There must be a gazillion contests out there for pre-pubbed and published writers. I've entered a few and judged many as a first-round judge. So I know the frustrations and the joys of both sides.
As a contestant, I recall the scathing comments I received on my first contest entry. One judge said my heroine was TSTL. Heck, I was so new to the writing scene, I had no clue what those initials meant! My entry was torn apart by one judge who knew how to crumble a writer's ego with snide, condescending remarks. Another judge was less brutal and more instructional. Guess which judge I learned the most from?
Over time as my skill set improved, so did my scores in contests. I began to final and win. But the question remains, do contests help our writing careers? Sometimes, yes. An editor had read something of mine and liked my voice. The story was not quite right for their line, but the editor asked my agent if I had anything else she could read. My agent told her I was working on a paranormal that had won third place in the Golden Acorn contest. "Send me the first 3 chapters and a synopsis," the editor emailed immediately.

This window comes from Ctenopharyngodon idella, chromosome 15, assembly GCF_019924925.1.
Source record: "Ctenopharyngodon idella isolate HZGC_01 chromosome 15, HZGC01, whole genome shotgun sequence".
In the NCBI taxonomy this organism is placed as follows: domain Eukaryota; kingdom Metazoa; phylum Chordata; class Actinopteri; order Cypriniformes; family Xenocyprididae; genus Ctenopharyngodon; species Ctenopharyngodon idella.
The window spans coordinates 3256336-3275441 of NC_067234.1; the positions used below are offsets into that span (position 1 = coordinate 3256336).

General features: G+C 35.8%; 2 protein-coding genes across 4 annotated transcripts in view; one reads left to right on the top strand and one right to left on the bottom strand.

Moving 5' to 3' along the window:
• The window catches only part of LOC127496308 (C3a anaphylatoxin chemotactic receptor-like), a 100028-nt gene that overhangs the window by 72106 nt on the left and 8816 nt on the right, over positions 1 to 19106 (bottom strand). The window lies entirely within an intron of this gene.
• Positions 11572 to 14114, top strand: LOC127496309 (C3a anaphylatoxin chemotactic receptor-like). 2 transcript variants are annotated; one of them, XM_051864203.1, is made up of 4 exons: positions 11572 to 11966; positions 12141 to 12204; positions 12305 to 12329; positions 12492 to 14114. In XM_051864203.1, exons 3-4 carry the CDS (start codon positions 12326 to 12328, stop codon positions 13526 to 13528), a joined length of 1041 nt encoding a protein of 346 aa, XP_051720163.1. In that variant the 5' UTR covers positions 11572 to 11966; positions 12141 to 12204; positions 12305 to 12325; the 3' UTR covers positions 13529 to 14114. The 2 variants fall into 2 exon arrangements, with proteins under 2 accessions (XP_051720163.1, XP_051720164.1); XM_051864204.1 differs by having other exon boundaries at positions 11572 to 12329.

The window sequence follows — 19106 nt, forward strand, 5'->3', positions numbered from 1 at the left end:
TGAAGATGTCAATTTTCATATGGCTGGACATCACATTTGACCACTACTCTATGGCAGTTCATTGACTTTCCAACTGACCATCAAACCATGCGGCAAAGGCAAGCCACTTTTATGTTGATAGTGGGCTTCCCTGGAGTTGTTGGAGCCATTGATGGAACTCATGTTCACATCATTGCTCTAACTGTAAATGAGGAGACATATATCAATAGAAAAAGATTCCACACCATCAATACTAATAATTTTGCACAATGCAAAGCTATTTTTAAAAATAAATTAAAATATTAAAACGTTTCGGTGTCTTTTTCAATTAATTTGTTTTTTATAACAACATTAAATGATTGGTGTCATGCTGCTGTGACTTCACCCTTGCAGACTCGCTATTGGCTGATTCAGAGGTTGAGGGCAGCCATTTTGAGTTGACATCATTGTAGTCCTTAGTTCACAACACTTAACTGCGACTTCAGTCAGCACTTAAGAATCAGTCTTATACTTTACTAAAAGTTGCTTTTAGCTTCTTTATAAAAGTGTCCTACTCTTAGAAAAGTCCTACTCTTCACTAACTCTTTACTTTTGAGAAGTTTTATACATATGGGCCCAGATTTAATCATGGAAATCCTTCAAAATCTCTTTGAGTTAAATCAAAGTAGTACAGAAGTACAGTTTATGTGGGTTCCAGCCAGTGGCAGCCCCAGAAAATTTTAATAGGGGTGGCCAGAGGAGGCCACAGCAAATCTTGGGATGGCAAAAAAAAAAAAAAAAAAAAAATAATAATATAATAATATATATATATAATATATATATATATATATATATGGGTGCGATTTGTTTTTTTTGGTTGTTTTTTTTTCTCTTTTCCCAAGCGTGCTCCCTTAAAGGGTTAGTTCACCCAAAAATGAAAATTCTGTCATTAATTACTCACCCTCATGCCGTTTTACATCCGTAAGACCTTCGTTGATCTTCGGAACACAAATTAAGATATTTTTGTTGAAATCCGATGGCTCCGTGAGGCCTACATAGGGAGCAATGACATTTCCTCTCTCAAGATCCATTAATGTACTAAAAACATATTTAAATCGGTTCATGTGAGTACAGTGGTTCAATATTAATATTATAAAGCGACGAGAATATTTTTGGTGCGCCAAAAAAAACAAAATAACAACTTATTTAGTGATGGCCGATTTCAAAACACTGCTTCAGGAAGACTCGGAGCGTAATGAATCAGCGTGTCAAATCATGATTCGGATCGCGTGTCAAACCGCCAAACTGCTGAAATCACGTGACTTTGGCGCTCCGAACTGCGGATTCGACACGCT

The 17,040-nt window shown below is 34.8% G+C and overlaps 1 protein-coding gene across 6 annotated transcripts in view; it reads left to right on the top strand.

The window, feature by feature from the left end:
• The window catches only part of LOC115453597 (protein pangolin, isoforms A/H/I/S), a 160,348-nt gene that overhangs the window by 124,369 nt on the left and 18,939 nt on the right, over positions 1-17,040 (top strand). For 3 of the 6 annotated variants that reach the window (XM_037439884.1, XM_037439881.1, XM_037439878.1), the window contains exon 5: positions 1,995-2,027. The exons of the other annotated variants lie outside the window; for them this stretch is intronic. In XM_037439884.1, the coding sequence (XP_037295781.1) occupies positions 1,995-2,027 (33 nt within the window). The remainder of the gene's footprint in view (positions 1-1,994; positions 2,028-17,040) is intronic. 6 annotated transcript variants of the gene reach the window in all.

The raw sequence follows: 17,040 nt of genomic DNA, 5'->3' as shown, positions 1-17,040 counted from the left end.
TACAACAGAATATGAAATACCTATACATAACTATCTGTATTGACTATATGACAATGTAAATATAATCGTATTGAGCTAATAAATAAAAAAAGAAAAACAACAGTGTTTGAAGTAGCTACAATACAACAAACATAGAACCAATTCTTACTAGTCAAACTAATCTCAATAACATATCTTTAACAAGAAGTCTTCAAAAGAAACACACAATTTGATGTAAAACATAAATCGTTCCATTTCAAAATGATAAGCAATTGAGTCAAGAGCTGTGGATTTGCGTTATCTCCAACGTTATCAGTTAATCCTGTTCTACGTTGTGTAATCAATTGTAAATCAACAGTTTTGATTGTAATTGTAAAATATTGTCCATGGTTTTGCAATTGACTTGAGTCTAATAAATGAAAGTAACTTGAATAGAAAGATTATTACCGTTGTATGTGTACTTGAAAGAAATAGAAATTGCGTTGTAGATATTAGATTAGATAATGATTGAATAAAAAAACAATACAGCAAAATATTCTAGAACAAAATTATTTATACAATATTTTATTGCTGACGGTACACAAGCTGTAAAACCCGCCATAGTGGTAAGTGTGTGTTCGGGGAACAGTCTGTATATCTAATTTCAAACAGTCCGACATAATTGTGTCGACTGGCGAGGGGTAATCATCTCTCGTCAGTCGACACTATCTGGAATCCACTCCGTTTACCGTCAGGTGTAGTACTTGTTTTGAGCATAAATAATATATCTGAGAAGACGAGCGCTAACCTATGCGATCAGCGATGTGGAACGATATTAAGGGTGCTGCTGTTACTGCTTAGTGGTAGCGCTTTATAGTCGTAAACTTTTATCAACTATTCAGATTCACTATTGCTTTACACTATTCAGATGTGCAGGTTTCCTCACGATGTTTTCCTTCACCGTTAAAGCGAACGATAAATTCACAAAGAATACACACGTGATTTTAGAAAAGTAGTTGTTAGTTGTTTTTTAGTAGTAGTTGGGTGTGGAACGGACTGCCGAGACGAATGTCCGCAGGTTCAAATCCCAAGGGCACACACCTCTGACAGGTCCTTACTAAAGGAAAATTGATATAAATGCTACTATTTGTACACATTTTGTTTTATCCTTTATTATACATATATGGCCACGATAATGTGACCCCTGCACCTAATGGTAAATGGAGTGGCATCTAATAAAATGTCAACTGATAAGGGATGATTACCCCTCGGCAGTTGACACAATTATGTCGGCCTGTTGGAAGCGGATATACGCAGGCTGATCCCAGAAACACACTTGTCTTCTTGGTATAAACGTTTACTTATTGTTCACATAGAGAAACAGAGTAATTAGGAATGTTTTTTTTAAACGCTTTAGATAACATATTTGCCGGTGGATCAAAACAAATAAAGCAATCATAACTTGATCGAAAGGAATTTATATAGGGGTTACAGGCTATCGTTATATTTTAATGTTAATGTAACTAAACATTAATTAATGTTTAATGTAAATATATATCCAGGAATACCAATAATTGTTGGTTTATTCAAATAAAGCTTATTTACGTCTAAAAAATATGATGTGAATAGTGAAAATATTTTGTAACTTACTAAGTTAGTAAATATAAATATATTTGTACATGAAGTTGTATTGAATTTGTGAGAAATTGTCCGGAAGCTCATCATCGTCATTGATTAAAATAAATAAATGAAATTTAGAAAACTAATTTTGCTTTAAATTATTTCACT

A Highlander's Beloved is now under contract with Random House. It was a whirlwind month as I worked like a writer possessed to finish the book for this editor, who'd asked for an exclusive. Would she have expressed the same level of interest if it hadn't finaled in a contest? Who knows, but I like to think it helped.
Yesterday, I received my paperweight prizes for winning first place with two of my novellas. The IDA's are for published authors. I think they're fabulous, don't you?